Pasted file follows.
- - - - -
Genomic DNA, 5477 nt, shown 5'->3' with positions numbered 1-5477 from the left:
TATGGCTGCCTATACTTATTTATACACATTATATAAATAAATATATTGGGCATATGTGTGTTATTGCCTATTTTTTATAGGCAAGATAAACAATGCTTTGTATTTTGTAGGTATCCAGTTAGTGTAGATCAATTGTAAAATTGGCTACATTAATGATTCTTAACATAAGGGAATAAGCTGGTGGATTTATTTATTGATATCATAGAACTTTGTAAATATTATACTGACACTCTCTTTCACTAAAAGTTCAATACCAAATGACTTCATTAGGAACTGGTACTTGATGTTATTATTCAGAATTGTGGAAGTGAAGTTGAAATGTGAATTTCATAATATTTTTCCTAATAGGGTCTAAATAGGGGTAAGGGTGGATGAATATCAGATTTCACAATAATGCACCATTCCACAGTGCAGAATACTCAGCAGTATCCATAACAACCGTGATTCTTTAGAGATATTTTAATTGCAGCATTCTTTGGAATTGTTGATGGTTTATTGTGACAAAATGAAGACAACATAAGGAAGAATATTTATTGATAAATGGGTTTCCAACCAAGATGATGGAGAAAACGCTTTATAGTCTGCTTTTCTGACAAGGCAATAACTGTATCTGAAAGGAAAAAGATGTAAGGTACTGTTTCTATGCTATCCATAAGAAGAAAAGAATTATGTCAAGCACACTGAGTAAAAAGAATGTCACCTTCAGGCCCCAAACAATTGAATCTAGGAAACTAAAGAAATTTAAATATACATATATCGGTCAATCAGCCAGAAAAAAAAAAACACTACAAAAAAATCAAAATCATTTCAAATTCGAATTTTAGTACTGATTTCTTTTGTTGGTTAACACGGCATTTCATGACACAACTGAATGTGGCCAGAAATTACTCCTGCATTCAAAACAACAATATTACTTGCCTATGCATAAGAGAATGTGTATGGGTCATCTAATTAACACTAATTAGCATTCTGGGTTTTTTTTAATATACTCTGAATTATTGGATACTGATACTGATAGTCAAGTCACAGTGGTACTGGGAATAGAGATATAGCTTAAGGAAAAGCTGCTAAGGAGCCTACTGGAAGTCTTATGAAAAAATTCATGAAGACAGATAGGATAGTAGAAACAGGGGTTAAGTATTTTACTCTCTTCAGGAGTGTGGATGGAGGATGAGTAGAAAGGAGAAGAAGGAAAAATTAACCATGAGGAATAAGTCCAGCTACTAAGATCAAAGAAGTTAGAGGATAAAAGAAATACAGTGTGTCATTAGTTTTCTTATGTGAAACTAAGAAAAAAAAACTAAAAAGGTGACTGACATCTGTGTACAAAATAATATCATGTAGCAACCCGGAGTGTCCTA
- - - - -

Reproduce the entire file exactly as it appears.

Genomic DNA, 5477 nt, shown 5'->3' with positions numbered 1-5477 from the left:
TATGGCTGCCTATACTTATTTATACACATTATATAAATAAATATATTGGGCATATGTGTGTTATTGCCTATTTTTTATAGGCAAGATAAACAATGCTTTGTATTTTGTAGGTATCCAGTTAGTGTAGATCAATTGTAAAATTGGCTACATTAATGATTCTTAACATAAGGGAATAAGCTGGTGGATTTATTTATTGATATCATAGAACTTTGTAAATATTATACTGACACTCTCTTTCACTAAAAGTTCAATACCAAATGACTTCATTAGGAACTGGTACTTGATGTTATTATTCAGAATTGTGGAAGTGAAGTTGAAATGTGAATTTCATAATATTTTTCCTAATAGGGTCTAAATAGGGGTAAGGGTGGATGAATATCAGATTTCACAATAATGCACCATTCCACAGTGCAGAATACTCAGCAGTATCCATAACAACCGTGATTCTTTAGAGATATTTTAATTGCAGCATTCTTTGGAATTGTTGATGGTTTATTGTGACAAAATGAAGACAACATAAGGAAGAATATTTATTGATAAATGGGTTTCCAACCAAGATGATGGAGAAAACGCTTTATAGTCTGCTTTTCTGACAAGGCAATAACTGTATCTGAAAGGAAAAAGATGTAAGGTACTGTTTCTATGCTATCCATAAGAAGAAAAGAATTATGTCAAGCACACTGAGTAAAAAGAATGTCACCTTCAGGCCCCAAACAATTGAATCTAGGAAACTAAAGAAATTTAAATATACATATATCGGTCAATCAGCCAGAAAAAAAAAAACACTACAAAAAAATCAAAATCATTTCAAATTCGAATTTTAGTACTGATTTCTTTTGTTGGTTAACACGGCATTTCATGACACAACTGAATGTGGCCAGAAATTACTCCTGCATTCAAAACAACAATATTACTTGCCTATGCATAAGAGAATGTGTATGGGTCATCTAATTAACACTAATTAGCATTCTGGGTTTTTTTTAATATACTCTGAATTATTGGATACTGATACTGATAGTCAAGTCACAGTGGTACTGGGAATAGAGATATAGCTTAAGGAAAAGCTGCTAAGGAGCCTACTGGAAGTCTTATGAAAAAATTCATGAAGACAGATAGGATAGTAGAAACAGGGGTTAAGTATTTTACTCTCTTCAGGAGTGTGGATGGAGGATGAGTAGAAAGGAGAAGAAGGAAAAATTAACCATGAGGAATAAGTCCAGCTACTAAGATCAAAGAAGTTAGAGGATAAAAGAAATACAGTGTGTCATTAGTTTTCTTATGTGAAACTAAGAAAAAAAAACTAAAAAGGTGACTGACATCTGTGTACAAAATAATATCATGTAGCAACCCGGAGTGTCCTA